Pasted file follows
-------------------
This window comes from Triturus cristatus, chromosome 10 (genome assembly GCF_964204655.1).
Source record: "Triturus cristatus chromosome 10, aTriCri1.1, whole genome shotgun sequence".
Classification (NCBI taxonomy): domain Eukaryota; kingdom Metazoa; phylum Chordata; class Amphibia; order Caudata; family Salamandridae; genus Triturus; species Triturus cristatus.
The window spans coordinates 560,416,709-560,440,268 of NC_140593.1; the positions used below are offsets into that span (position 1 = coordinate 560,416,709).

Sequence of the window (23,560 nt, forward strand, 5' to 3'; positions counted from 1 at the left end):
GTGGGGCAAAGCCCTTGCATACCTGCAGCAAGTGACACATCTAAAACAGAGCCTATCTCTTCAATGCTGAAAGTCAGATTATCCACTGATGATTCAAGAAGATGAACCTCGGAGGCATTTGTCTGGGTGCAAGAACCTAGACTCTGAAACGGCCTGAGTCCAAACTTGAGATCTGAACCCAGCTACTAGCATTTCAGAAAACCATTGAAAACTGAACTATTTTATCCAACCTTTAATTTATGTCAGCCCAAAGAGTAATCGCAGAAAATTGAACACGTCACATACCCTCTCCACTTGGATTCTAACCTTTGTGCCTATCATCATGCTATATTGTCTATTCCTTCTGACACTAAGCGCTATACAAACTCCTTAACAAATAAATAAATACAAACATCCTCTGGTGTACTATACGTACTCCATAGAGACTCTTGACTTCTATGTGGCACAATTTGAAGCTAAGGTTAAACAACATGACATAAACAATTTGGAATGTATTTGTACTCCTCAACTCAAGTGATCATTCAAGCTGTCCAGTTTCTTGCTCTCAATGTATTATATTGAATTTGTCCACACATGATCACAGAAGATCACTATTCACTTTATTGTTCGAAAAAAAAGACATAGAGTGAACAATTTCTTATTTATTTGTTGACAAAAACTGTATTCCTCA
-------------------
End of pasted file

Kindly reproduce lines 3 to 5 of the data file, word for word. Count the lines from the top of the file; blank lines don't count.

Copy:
Classification (NCBI taxonomy): domain Eukaryota; kingdom Metazoa; phylum Chordata; class Amphibia; order Caudata; family Salamandridae; genus Triturus; species Triturus cristatus.
The window spans coordinates 560,416,709-560,440,268 of NC_140593.1; the positions used below are offsets into that span (position 1 = coordinate 560,416,709).

Sequence of the window (23,560 nt, forward strand, 5' to 3'; positions counted from 1 at the left end):